Could robots really take over the world? Peter W Singer is an American political scientist who has written a book called Wired for War: The Robotics Revolution in the 21st Century.
Now out in the UK, the book explores the massively increasing role of robots on battlefields.
The book explores the questions that unmanned systems present for everything from when wars begin and end to warriors' very experiences – and the potential threat from AI to humans.
"You can't write a book about robots and war without have to deal with the 'when are the metal ones coming for me?' question," says Singer, who was also coordinator of defence policy for Barrack Obama's Presidential campaign.
But isn't it tempting to think of military robotics as being something of the future rather than the present? "Exactly! That is the point of the book, to capture this immense revolution around us that we aren't much noticing. Look at the raw numbers. When US forces went into Iraq in 2003, they had zero robotic units on the ground. By the end of 2004, the number was up to 150. Today it is over 12,000."
With the increase in drone strikes into Pakistan, as well as the expanded purchasing and use of unmanned systems in the UK's new defence plan, Singer believes that the subject matter of the book is becoming even more timely than ever.
"Already in the prototype stage are varieties of unmanned weapons and exotic technologies, from automated machine guns and robotic doctors to tiny but lethal robots the size of insects, which often look like they are straight out of the wildest science fiction," explains Singer.
For his book, Singer interviewed hundreds of robot scientists, science fiction writers, soldiers, insurgents, politicians, lawyers, journalists, and human rights activists from around the world.
Singer did meet some people he refers to as "refuseniks," such as scientist Illah Nourbakhsh. "Illah is one of the most fascinating people I met in the journey. They are robotic scientists who look at what happened to the nuclear physicists behind the Manhattan Project that built the atomic bomb and then regretted it for the rest of their lives.
- Book extract: The refuseniks – roboticists who just say no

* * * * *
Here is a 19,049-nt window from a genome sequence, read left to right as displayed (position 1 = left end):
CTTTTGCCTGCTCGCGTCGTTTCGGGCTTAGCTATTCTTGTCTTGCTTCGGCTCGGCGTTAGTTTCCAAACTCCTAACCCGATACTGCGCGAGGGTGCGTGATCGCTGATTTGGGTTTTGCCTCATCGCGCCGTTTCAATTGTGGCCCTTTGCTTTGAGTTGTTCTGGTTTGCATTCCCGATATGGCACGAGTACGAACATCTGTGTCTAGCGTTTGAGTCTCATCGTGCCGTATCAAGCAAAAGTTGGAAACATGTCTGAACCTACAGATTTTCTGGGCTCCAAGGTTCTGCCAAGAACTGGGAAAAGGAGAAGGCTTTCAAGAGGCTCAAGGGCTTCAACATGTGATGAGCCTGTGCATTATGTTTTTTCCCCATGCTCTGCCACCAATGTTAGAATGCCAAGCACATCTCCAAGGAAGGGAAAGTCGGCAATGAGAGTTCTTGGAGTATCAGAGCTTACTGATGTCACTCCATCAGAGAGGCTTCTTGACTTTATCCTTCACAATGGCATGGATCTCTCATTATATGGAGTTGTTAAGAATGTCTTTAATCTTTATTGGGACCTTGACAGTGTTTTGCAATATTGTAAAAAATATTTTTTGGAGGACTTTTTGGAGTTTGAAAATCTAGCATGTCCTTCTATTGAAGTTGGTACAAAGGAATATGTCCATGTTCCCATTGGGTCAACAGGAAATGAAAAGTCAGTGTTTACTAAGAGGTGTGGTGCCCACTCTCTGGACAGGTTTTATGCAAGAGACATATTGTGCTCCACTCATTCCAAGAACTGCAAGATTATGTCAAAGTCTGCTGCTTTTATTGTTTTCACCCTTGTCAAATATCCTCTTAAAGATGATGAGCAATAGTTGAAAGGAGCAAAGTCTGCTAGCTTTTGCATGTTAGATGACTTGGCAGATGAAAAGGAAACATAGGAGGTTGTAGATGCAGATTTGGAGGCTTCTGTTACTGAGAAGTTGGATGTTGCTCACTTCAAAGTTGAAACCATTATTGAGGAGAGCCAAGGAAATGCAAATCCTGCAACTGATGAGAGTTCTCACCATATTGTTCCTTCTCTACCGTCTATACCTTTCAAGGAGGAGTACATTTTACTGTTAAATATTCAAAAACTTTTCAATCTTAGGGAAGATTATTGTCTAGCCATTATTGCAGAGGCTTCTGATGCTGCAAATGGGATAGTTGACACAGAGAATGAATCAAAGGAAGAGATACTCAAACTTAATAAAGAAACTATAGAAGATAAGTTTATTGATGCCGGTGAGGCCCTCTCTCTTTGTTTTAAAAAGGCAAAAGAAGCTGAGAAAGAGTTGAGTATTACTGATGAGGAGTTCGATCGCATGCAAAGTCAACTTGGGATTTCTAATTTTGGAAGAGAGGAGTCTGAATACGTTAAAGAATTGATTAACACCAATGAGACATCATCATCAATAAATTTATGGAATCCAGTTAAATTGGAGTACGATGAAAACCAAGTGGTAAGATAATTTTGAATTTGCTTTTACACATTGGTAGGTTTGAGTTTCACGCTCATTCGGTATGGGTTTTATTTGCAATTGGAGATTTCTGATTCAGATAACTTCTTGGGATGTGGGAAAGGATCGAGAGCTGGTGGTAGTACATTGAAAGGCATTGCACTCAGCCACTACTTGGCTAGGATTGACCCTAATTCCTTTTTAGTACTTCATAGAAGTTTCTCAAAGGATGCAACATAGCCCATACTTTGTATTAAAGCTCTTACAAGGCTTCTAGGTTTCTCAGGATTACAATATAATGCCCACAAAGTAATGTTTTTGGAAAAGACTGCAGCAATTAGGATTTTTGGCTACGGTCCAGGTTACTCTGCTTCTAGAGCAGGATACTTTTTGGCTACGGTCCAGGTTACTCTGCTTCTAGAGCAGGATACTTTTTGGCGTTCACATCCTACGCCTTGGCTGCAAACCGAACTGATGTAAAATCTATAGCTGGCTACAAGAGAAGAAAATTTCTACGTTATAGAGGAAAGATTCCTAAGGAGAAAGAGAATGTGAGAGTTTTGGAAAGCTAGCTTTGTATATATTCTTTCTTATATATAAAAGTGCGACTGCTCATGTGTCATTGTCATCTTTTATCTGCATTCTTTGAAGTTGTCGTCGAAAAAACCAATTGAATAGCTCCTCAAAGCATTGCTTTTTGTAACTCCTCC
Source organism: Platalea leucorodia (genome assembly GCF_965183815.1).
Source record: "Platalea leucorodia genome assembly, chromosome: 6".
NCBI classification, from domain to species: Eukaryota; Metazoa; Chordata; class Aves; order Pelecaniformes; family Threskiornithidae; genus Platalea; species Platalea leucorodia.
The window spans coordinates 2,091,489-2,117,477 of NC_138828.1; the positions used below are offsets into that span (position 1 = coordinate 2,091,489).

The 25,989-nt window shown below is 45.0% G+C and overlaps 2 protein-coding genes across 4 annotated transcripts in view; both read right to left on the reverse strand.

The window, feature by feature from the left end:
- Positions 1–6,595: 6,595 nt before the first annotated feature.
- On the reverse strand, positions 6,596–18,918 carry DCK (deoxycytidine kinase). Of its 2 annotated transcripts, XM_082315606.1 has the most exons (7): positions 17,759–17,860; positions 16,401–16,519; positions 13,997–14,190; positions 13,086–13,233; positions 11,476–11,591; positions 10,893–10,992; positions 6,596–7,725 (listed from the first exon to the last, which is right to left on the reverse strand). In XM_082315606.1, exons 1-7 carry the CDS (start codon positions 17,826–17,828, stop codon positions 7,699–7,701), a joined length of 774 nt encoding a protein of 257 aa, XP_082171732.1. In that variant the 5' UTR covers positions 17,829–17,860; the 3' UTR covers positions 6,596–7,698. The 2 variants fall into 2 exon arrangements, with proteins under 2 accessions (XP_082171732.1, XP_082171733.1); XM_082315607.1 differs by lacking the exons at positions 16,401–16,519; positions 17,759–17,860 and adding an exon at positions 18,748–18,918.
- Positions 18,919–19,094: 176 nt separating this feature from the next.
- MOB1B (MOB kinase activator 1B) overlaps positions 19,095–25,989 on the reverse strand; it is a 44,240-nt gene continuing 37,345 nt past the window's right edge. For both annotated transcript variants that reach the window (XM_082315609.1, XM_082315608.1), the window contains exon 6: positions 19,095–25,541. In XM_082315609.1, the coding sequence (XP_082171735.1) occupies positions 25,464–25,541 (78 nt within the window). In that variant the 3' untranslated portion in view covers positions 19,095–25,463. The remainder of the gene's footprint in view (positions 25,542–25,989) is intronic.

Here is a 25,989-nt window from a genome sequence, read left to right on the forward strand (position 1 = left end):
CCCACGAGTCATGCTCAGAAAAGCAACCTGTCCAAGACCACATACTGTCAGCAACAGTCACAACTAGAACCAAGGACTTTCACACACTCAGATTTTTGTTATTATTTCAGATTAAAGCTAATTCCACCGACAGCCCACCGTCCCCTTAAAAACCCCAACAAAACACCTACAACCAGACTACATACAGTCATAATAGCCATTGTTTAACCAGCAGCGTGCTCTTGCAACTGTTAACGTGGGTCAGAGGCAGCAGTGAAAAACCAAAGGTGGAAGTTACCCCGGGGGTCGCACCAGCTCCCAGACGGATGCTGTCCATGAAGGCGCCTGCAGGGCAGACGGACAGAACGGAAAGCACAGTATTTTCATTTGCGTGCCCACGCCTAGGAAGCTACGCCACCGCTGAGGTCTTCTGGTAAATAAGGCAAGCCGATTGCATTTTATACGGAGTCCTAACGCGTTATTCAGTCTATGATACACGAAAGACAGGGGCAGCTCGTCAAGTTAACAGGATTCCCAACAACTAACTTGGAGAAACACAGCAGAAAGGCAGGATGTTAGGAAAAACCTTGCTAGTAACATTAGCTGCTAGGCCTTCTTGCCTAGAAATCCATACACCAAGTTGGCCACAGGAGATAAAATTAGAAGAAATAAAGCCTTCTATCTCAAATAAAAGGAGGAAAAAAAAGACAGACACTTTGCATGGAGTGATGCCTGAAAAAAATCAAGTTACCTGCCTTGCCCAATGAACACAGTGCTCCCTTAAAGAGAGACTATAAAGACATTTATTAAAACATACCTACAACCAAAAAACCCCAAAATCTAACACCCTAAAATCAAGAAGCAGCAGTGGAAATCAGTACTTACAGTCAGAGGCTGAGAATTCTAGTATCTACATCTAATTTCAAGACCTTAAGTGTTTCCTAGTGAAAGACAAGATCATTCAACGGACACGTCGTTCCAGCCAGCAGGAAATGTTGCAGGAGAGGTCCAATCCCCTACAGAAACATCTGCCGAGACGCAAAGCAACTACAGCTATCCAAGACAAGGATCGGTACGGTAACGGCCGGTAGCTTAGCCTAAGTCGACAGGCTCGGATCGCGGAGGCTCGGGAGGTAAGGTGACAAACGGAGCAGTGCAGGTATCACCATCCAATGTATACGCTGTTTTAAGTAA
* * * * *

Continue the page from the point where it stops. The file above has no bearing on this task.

"The Refuseniks like Illah don't want the same thing to happen to them and instead want to push a debate about ethics and robotics, including the ethics of the scientists who build them. So, despite the huge amount of money being offered, he refuses to take Pentagon funding and instead builds robots that he believes will make the best possible contribution to society."
Moore's Law in robotics
So how will robotic technology develop? Singer believes the two trends to keep an eye on are Moore's Law and miniaturisation.
"The multiplying effect of Moore's Law, year after year, is the reason that refrigerator magnets which play Christmas jingles now have more computing power than the entire Royal Air Force did back in 1959.
"If Moore's Law holds true, then within 25 years, this doubling effect will have robots running on computers that are a billion times more powerful than those today.
"To be clear, I don't mean "billion" is the sort of amorphous way that people throw about the term, but literally multiplying the power of an iPhone or Predator drone by 1,000,000,000.
"Now some argue that Moore's law won't hold and it will slow down. That may be true. But let's say the pace of advancement only goes one percent as fast as it has for the last few decades. Then our robots will be guided by computers a mere 1,000,000 times more powerful than today," muses Singer.
And what about miniaturisation, how will that evolve? "I recall seeing at one Air Force lab a tiny rocket engine that fit on the tip of a pen. Imagine the capabilities that can provide in war! A commando will literally fly a 'fly on the wall' in from over 1000 meters away.
"But what the book is about is also how we have to weigh the dilemmas that very same technology will bring. For instance, that the very same technology will be available to terrorists, corporations, criminals, and even my neighbours."
So Singer believes we have to better understand what is happening now if we want to handle it intelligently. "Robotics and AI is no longer just science fiction, but becoming technologic, as well as political reality. Or as one US military-funded robotics researcher put it to me, many may want to "think that the technology is so far in the future that we'll all be dead [and so don't have to talk about it]. But to think that way is to be brain dead now."
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Dan (Twitter, Google+) is TechRadar's Former Deputy Editor and is now in charge at our sister site T3.com. Covering all things computing, internet and mobile he's a seasoned regular at major tech shows such as CES, IFA and Mobile World Congress. Dan has also been a tech expert for many outlets including BBC Radio 4, 5Live and the World Service, The Sun and ITV News.